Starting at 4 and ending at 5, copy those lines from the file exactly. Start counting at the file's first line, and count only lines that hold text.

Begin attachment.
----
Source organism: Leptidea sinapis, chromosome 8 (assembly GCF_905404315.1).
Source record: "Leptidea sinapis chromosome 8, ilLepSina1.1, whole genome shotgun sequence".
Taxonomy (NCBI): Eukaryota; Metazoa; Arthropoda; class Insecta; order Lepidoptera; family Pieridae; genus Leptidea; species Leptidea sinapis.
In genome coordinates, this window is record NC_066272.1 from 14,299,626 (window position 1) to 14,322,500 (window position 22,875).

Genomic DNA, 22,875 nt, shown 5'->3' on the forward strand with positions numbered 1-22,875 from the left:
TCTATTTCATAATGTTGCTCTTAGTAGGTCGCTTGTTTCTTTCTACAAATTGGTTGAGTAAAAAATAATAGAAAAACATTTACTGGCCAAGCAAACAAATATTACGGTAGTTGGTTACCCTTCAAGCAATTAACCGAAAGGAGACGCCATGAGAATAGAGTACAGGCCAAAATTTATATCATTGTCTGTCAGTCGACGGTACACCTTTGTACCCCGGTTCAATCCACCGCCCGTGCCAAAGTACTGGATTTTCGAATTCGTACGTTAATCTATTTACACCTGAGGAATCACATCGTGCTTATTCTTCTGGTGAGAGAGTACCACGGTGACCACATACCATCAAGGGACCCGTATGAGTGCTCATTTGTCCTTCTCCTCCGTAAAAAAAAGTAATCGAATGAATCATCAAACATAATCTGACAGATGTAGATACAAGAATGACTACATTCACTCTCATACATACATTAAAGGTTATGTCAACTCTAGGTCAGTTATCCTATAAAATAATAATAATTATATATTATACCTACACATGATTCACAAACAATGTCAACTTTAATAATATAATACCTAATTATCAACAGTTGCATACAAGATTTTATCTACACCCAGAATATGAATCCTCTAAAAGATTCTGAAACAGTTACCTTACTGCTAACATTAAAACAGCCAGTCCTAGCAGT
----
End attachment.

In genome coordinates, this window is record NC_066272.1 from 14,299,626 (window position 1) to 14,322,500 (window position 22,875).

Genomic DNA, 22,875 nt, shown 5'->3' on the forward strand with positions numbered 1-22,875 from the left: